On July 7, 2007, Plaintiff wrote a letter to Regional Director Robert McFadden, explaining his situation. The letter was received by McFadden on July 12, 2007. A copy was forwarded to Warden Smith. On August 13, 2007, Warden Smith responded that the investigation was completed, the threat against Plaintiff was unverified, and Plaintiff would be released into the General Population. SIS never interviewed Plaintiff while he was in the SHU. Upon receipt of this information, Plaintiff sought a transfer and enlisted his mother's assistance. Plaintiff's mother called and spoke to defendants Wag and Devere, reiterating Plaintiff's safety concerns and pleading for a transfer, but the transfer was not granted. She wrote at least four letters, two to Mr. McFadden, one to Harley Lappin (Director of the BOP), and one to Warden Smith, during August and September 2007. These letters were sent down the chain of command to Warden Smith, defendant Devere, and defendant Wag, and placed in Plaintiff's Central File.

In August 2007, Plaintiff wrote a Cop-Out to defendant Wag, requesting a transfer and reminding Wag of his safety concerns.

On August 17, 2007, Plaintiff wrote Cop-Outs to Warden Smith, conveying his concerns that the threat against him was determined to be unverified. Plaintiff explained the history of threats against him due to his sex-offender status and told the Warden that he feared for his life if forced into the General Population. Plaintiff knew that USP-Atwater was a very violent and dangerous prison controlled by gangs, and that inmates labeled as sex offenders or snitches were routinely assaulted.

On August 17, 2007, Plaintiff wrote a Cop-Out to defendant Bowles about his known enemy, Kenneth Mattox, and the threats against Plaintiff. Plaintiff handed the Cop-Out to Bowles, who assured Plaintiff she would look into this matter, but she never responded to the Cop-Out. A record of this Cop-Out is in Plaintiff's Central File.

Associate Warden Gant responded to the Cop-Out Plaintiff sent to Warden Smith. Plaintiff spoke to Gant on at least three occasions, during her routine visits to the SHU, informing her of the threat that existed against him.

On August 24, 2007, Associate Warden Avalos responded to Plaintiff's mother's correspondence, on Warden Smith's behalf. Avalos stated that the threat against Plaintiff was not substantiated, but USP-Atwater staff had decided to transfer Plaintiff. No such transfer occurred.

In September 2007, Plaintiff spoke to Associate Warden Avalos and told her that the SIS Department had not come to see him about the investigation since his placement in the SHU, and that he was not scheduled for transfer. Plaintiff told her of his safety concerns and asked for the investigation to be reopened. Avalos said she would look into the matter, but Plaintiff did not receive a new investigation or a transfer.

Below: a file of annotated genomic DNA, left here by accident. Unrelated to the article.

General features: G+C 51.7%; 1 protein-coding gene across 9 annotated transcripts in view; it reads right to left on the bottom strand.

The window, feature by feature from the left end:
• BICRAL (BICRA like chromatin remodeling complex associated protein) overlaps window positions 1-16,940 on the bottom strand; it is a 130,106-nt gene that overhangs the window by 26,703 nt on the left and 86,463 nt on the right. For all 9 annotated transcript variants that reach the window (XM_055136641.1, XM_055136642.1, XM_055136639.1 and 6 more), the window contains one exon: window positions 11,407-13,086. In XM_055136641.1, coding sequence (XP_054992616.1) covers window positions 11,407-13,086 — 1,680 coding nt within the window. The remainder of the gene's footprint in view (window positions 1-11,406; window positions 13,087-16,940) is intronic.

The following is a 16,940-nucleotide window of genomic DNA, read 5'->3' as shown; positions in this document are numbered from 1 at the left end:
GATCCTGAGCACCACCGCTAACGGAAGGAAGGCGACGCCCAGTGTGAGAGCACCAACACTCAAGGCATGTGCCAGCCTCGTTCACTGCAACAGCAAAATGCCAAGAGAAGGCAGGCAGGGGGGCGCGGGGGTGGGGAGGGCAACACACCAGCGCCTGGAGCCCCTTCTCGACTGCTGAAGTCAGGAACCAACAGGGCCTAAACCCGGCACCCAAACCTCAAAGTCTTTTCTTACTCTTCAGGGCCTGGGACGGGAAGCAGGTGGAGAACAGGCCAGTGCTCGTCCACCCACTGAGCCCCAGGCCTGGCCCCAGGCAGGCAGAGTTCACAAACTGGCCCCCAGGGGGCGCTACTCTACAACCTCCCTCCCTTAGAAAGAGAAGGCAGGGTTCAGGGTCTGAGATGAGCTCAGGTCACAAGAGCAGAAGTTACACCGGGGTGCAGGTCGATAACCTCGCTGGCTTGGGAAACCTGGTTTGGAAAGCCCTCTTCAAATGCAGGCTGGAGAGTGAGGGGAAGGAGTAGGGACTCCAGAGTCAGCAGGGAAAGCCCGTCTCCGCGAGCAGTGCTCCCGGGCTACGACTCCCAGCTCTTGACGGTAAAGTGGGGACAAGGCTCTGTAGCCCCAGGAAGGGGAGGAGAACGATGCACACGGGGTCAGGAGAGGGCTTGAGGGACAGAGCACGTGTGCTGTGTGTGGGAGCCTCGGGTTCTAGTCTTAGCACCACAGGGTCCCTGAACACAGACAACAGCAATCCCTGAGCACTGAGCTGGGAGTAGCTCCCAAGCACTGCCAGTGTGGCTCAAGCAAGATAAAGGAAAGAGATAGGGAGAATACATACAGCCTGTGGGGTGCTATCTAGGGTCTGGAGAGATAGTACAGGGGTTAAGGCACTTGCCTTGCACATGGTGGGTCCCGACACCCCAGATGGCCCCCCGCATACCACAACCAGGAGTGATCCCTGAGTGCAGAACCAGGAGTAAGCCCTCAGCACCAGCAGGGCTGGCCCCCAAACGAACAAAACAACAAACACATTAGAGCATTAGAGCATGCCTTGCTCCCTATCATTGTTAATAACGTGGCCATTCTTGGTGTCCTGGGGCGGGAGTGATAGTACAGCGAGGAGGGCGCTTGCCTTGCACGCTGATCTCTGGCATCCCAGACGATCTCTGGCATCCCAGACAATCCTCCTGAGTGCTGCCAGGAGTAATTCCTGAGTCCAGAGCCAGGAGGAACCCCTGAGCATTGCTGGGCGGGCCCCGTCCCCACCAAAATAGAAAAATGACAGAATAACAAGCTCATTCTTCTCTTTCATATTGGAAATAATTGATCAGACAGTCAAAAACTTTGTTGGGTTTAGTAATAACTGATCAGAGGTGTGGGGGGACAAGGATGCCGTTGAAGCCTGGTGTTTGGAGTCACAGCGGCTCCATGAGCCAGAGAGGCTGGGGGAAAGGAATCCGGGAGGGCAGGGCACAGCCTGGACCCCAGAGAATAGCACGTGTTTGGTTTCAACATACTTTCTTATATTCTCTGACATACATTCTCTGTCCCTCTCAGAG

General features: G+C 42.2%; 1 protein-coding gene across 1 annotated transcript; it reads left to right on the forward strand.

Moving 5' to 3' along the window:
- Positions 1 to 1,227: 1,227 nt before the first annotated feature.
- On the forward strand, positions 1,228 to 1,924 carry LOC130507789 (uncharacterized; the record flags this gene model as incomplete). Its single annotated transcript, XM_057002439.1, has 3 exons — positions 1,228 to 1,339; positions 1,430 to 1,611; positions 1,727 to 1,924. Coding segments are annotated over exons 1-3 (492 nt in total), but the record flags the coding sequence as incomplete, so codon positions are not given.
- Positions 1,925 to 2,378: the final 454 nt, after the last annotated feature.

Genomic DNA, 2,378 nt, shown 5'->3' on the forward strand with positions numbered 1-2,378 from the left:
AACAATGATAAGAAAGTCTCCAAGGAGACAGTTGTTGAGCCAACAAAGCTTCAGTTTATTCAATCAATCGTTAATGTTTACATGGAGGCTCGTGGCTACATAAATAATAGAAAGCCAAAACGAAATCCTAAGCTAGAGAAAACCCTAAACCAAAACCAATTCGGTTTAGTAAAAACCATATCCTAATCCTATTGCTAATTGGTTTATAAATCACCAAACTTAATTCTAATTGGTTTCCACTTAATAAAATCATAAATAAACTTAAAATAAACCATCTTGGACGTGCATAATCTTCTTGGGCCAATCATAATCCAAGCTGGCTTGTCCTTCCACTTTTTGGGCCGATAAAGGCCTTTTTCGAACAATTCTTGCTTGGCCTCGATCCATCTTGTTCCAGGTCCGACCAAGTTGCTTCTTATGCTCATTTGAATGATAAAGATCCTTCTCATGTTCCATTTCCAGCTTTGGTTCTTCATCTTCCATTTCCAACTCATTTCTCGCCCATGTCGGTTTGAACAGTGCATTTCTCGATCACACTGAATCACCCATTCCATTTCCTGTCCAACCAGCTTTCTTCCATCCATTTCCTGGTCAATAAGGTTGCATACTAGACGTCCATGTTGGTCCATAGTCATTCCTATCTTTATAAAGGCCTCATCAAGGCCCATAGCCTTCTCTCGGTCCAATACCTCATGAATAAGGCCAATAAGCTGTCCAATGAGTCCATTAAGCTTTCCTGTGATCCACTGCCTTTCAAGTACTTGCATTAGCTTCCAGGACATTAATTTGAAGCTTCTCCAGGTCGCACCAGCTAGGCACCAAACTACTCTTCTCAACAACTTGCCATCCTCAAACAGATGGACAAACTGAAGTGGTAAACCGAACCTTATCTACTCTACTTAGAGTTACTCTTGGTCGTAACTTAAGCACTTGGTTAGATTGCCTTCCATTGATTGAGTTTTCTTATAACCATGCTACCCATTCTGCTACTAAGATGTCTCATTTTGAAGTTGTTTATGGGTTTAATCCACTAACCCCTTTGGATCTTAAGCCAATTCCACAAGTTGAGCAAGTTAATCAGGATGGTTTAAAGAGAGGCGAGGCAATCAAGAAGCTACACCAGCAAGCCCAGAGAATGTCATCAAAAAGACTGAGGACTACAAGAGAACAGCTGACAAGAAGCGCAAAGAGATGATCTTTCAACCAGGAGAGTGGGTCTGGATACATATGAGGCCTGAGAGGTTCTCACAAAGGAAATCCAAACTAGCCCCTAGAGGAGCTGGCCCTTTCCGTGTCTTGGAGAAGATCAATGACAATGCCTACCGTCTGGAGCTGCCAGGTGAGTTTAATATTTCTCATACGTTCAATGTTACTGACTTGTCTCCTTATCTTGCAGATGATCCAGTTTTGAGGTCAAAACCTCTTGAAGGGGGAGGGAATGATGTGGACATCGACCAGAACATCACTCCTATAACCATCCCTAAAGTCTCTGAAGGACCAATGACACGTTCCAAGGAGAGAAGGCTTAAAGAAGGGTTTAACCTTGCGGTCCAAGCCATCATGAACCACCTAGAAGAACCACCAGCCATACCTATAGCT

On September 14, 2007, Plaintiff filed a BP-8 informal resolution form with his Unit Counselor Mr. Putnam, requesting administrative remedies. The BP-8 form was never responded to. Plaintiff proceeded to file a BP-9 form, Log number #466507-F1, with defendants Wag and Devere, explaining his safety concerns and requesting a transfer. The BP-9 form was rejected because the BP-8 form was not attached as required, even though a BP-9 form of a serious or life threatening nature should be processed without completion of a BP-8 informal resolution.

On September 19, 2007, Plaintiff spoke to defendant Lt. Paul in Paul's office about his safety concerns, and Paul agreed that if Plaintiff's allegations were true, Plaintiff would be in danger in the General Population. Although Plaintiff pleaded with Lt. Paul to place him on Protective Custody status, Lt. Paul told Plaintiff he would be ordered to the General Population, and if he refused the order, he would receive incident reports for refusing to program.

On September 25, 2007, Plaintiff was ordered to leave the SHU and was placed in the General Population. Plaintiff was approached by several gang members who told him that Kenneth Mattox was waiting to see him. Plaintiff met with Mattox, who was accompanied by several other gang members, without incident. On September 26, 2007, Plaintiff again encountered Mattox, who was accompanied by six other inmates. Mattox told Plaintiff there was a rumor that Plaintiff was a "RAPO" (imprisoned on a sex offense), and Plaintiff had three weeks to produce paperwork disproving it. Immediately after this confrontation, Plaintiff spoke to his Unit Manager defendant Devere and told him about the conversation with Mattox. Devere took no action to protect Plaintiff.

On October 9, 2007, during the noon meal, Plaintiff was attacked and brutally assaulted by six inmates, while inmate Mattox acted as a lookout. There were no correctional officers present on the sidewalk at the time of the assault. The assault occurred in plain view of Housing Units 6A and 6B, the Lieutenants Office, and the Central Yard tower, but staff did not assist Plaintiff. Plaintiff was severely beaten for three to five minutes, and kicked and stomped with hard-toed boots. Plaintiff's head was severely swollen and misshapen, his left eye was swollen completely shut, his nose was broken, his left sinus cavity was fractured, and he had deep lacerations on his scalp and multiple scrapes and contusions all over his body. Plaintiff was taken to Mercy Medical Center in Merced, California, and required corrective surgery to repair his face. Plaintiff also suffered a concussion.

Plaintiff continues to have headaches, blurred vision, and dizzy spells. Plaintiff also suffers from panic attacks, paranoia, and violent nightmares as a result of the attack.


A. Negligence Claims -- Federal Tort Claims Act (FTCA)

Plaintiff brings a negligence claim under the FTCA, 28 U.S.C. §§ 1346(b), 2671-2680, which waives the sovereign immunity of the United States for certain torts committed by federal employees. FDIC v. Meyer, 114 S.Ct. 996, 1000 (1994).